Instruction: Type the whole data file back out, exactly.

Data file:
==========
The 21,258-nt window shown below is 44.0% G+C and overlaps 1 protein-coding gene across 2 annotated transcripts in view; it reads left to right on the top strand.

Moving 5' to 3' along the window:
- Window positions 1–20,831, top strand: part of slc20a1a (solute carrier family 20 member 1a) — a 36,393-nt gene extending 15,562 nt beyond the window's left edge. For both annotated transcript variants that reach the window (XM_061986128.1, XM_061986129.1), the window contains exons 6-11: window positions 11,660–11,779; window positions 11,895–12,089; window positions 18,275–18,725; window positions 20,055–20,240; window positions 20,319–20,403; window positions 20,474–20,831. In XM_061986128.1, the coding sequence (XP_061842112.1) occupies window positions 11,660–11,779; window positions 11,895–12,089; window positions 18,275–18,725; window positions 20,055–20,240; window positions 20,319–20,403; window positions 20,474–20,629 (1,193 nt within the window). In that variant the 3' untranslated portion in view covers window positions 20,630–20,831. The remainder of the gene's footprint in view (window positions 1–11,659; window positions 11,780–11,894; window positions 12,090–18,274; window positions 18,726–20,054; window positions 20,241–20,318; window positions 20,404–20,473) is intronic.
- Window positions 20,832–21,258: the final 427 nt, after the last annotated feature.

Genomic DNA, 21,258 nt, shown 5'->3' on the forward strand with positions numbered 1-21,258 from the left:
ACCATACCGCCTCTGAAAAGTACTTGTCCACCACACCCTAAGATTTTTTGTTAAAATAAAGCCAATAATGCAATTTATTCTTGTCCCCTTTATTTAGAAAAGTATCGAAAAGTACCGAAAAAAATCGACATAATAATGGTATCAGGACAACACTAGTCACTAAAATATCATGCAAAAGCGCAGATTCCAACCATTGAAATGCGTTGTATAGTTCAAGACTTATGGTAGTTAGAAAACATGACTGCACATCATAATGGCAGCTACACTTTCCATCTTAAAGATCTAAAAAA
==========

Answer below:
The 21,258-nt window shown below is 44.0% G+C and overlaps 1 protein-coding gene across 2 annotated transcripts in view; it reads left to right on the top strand.

Moving 5' to 3' along the window:
- Window positions 1–20,831, top strand: part of slc20a1a (solute carrier family 20 member 1a) — a 36,393-nt gene extending 15,562 nt beyond the window's left edge. For both annotated transcript variants that reach the window (XM_061986128.1, XM_061986129.1), the window contains exons 6-11: window positions 11,660–11,779; window positions 11,895–12,089; window positions 18,275–18,725; window positions 20,055–20,240; window positions 20,319–20,403; window positions 20,474–20,831. In XM_061986128.1, the coding sequence (XP_061842112.1) occupies window positions 11,660–11,779; window positions 11,895–12,089; window positions 18,275–18,725; window positions 20,055–20,240; window positions 20,319–20,403; window positions 20,474–20,629 (1,193 nt within the window). In that variant the 3' untranslated portion in view covers window positions 20,630–20,831. The remainder of the gene's footprint in view (window positions 1–11,659; window positions 11,780–11,894; window positions 12,090–18,274; window positions 18,726–20,054; window positions 20,241–20,318; window positions 20,404–20,473) is intronic.
- Window positions 20,832–21,258: the final 427 nt, after the last annotated feature.

Genomic DNA, 21,258 nt, shown 5'->3' on the forward strand with positions numbered 1-21,258 from the left:
ACCATACCGCCTCTGAAAAGTACTTGTCCACCACACCCTAAGATTTTTTGTTAAAATAAAGCCAATAATGCAATTTATTCTTGTCCCCTTTATTTAGAAAAGTATCGAAAAGTACCGAAAAAAATCGACATAATAATGGTATCAGGACAACACTAGTCACTAAAATATCATGCAAAAGCGCAGATTCCAACCATTGAAATGCGTTGTATAGTTCAAGACTTATGGTAGTTAGAAAACATGACTGCACATCATAATGGCAGCTACACTTTCCATCTTAAAGATCTAAAAAA